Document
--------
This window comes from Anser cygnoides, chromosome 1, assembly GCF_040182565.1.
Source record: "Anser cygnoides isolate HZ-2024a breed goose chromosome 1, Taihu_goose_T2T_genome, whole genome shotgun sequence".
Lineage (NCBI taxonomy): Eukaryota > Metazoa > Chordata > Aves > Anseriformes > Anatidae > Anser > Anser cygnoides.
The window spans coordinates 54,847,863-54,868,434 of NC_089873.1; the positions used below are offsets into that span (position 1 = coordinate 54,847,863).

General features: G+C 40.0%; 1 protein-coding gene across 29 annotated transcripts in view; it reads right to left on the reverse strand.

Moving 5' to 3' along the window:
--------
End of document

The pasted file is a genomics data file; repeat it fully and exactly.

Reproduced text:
This window comes from Anser cygnoides, chromosome 1, assembly GCF_040182565.1.
Source record: "Anser cygnoides isolate HZ-2024a breed goose chromosome 1, Taihu_goose_T2T_genome, whole genome shotgun sequence".
Lineage (NCBI taxonomy): Eukaryota > Metazoa > Chordata > Aves > Anseriformes > Anatidae > Anser > Anser cygnoides.
The window spans coordinates 54,847,863-54,868,434 of NC_089873.1; the positions used below are offsets into that span (position 1 = coordinate 54,847,863).

General features: G+C 40.0%; 1 protein-coding gene across 29 annotated transcripts in view; it reads right to left on the reverse strand.

Moving 5' to 3' along the window: